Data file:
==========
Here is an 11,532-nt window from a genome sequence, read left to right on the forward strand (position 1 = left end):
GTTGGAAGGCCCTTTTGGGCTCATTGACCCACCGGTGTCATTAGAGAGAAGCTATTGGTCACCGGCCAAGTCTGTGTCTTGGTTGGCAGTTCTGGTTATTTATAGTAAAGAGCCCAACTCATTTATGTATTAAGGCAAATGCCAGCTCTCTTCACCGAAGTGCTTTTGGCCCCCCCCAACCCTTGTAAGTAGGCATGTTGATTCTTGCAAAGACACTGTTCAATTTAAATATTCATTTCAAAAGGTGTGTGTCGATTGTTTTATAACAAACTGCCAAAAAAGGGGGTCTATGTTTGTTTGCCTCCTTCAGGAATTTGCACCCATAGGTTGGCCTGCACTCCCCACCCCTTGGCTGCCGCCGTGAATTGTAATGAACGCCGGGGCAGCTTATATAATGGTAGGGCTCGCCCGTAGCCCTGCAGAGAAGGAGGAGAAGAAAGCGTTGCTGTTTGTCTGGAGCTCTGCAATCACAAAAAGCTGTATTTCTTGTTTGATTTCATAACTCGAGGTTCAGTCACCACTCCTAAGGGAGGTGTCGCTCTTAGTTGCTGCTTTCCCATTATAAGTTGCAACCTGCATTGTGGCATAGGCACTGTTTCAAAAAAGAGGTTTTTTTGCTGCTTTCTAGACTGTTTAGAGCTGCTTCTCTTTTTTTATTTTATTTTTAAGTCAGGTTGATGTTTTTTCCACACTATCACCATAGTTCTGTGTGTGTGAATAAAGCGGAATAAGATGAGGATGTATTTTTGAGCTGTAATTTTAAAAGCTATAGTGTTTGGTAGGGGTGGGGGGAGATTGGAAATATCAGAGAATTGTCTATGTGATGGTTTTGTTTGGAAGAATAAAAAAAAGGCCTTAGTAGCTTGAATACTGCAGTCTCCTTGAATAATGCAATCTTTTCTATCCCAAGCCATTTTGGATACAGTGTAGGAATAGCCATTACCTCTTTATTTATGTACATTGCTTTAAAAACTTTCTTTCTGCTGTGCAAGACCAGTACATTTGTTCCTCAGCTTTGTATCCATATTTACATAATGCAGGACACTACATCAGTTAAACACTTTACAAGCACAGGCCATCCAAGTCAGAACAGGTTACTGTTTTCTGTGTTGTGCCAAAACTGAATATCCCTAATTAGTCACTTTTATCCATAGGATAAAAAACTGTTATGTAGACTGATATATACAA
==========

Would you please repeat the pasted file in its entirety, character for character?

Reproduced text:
Here is an 11,532-nt window from a genome sequence, read left to right on the forward strand (position 1 = left end):
GTTGGAAGGCCCTTTTGGGCTCATTGACCCACCGGTGTCATTAGAGAGAAGCTATTGGTCACCGGCCAAGTCTGTGTCTTGGTTGGCAGTTCTGGTTATTTATAGTAAAGAGCCCAACTCATTTATGTATTAAGGCAAATGCCAGCTCTCTTCACCGAAGTGCTTTTGGCCCCCCCCAACCCTTGTAAGTAGGCATGTTGATTCTTGCAAAGACACTGTTCAATTTAAATATTCATTTCAAAAGGTGTGTGTCGATTGTTTTATAACAAACTGCCAAAAAAGGGGGTCTATGTTTGTTTGCCTCCTTCAGGAATTTGCACCCATAGGTTGGCCTGCACTCCCCACCCCTTGGCTGCCGCCGTGAATTGTAATGAACGCCGGGGCAGCTTATATAATGGTAGGGCTCGCCCGTAGCCCTGCAGAGAAGGAGGAGAAGAAAGCGTTGCTGTTTGTCTGGAGCTCTGCAATCACAAAAAGCTGTATTTCTTGTTTGATTTCATAACTCGAGGTTCAGTCACCACTCCTAAGGGAGGTGTCGCTCTTAGTTGCTGCTTTCCCATTATAAGTTGCAACCTGCATTGTGGCATAGGCACTGTTTCAAAAAAGAGGTTTTTTTGCTGCTTTCTAGACTGTTTAGAGCTGCTTCTCTTTTTTTATTTTATTTTTAAGTCAGGTTGATGTTTTTTCCACACTATCACCATAGTTCTGTGTGTGTGAATAAAGCGGAATAAGATGAGGATGTATTTTTGAGCTGTAATTTTAAAAGCTATAGTGTTTGGTAGGGGTGGGGGGAGATTGGAAATATCAGAGAATTGTCTATGTGATGGTTTTGTTTGGAAGAATAAAAAAAAGGCCTTAGTAGCTTGAATACTGCAGTCTCCTTGAATAATGCAATCTTTTCTATCCCAAGCCATTTTGGATACAGTGTAGGAATAGCCATTACCTCTTTATTTATGTACATTGCTTTAAAAACTTTCTTTCTGCTGTGCAAGACCAGTACATTTGTTCCTCAGCTTTGTATCCATATTTACATAATGCAGGACACTACATCAGTTAAACACTTTACAAGCACAGGCCATCCAAGTCAGAACAGGTTACTGTTTTCTGTGTTGTGCCAAAACTGAATATCCCTAATTAGTCACTTTTATCCATAGGATAAAAAACTGTTATGTAGACTGATATATACAA